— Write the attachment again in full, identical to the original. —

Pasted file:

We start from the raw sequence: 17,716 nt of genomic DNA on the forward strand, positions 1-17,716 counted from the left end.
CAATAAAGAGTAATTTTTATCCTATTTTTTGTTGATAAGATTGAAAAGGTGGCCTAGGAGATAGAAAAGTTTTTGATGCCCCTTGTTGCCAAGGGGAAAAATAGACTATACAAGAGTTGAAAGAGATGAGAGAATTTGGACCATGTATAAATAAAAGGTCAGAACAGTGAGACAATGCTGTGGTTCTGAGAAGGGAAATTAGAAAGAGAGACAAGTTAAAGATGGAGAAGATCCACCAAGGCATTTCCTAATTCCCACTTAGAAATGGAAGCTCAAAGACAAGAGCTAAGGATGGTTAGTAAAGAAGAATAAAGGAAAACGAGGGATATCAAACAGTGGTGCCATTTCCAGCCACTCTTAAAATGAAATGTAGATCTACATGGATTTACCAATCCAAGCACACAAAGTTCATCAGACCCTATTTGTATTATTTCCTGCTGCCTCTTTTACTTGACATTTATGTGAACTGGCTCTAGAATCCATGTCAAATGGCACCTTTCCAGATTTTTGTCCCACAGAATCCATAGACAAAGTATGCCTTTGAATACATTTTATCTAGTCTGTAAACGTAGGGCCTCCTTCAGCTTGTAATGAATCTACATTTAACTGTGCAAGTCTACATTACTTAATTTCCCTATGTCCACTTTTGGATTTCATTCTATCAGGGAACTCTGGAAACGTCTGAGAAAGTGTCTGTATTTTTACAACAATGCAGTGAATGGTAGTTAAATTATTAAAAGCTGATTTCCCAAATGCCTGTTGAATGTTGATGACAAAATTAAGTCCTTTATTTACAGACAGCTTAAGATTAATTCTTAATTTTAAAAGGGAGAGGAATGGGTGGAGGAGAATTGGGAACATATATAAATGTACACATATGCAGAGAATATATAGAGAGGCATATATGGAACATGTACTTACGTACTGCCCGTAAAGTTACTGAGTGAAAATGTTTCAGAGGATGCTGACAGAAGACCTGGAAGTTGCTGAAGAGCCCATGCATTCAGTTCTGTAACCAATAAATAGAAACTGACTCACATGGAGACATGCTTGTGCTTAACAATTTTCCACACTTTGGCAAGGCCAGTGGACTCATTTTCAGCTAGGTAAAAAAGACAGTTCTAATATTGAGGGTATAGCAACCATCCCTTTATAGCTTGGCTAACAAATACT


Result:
We start from the raw sequence: 17,716 nt of genomic DNA on the forward strand, positions 1-17,716 counted from the left end.
CAATAAAGAGTAATTTTTATCCTATTTTTTGTTGATAAGATTGAAAAGGTGGCCTAGGAGATAGAAAAGTTTTTGATGCCCCTTGTTGCCAAGGGGAAAAATAGACTATACAAGAGTTGAAAGAGATGAGAGAATTTGGACCATGTATAAATAAAAGGTCAGAACAGTGAGACAATGCTGTGGTTCTGAGAAGGGAAATTAGAAAGAGAGACAAGTTAAAGATGGAGAAGATCCACCAAGGCATTTCCTAATTCCCACTTAGAAATGGAAGCTCAAAGACAAGAGCTAAGGATGGTTAGTAAAGAAGAATAAAGGAAAACGAGGGATATCAAACAGTGGTGCCATTTCCAGCCACTCTTAAAATGAAATGTAGATCTACATGGATTTACCAATCCAAGCACACAAAGTTCATCAGACCCTATTTGTATTATTTCCTGCTGCCTCTTTTACTTGACATTTATGTGAACTGGCTCTAGAATCCATGTCAAATGGCACCTTTCCAGATTTTTGTCCCACAGAATCCATAGACAAAGTATGCCTTTGAATACATTTTATCTAGTCTGTAAACGTAGGGCCTCCTTCAGCTTGTAATGAATCTACATTTAACTGTGCAAGTCTACATTACTTAATTTCCCTATGTCCACTTTTGGATTTCATTCTATCAGGGAACTCTGGAAACGTCTGAGAAAGTGTCTGTATTTTTACAACAATGCAGTGAATGGTAGTTAAATTATTAAAAGCTGATTTCCCAAATGCCTGTTGAATGTTGATGACAAAATTAAGTCCTTTATTTACAGACAGCTTAAGATTAATTCTTAATTTTAAAAGGGAGAGGAATGGGTGGAGGAGAATTGGGAACATATATAAATGTACACATATGCAGAGAATATATAGAGAGGCATATATGGAACATGTACTTACGTACTGCCCGTAAAGTTACTGAGTGAAAATGTTTCAGAGGATGCTGACAGAAGACCTGGAAGTTGCTGAAGAGCCCATGCATTCAGTTCTGTAACCAATAAATAGAAACTGACTCACATGGAGACATGCTTGTGCTTAACAATTTTCCACACTTTGGCAAGGCCAGTGGACTCATTTTCAGCTAGGTAAAAAAGACAGTTCTAATATTGAGGGTATAGCAACCATCCCTTTATAGCTTGGCTAACAAATACT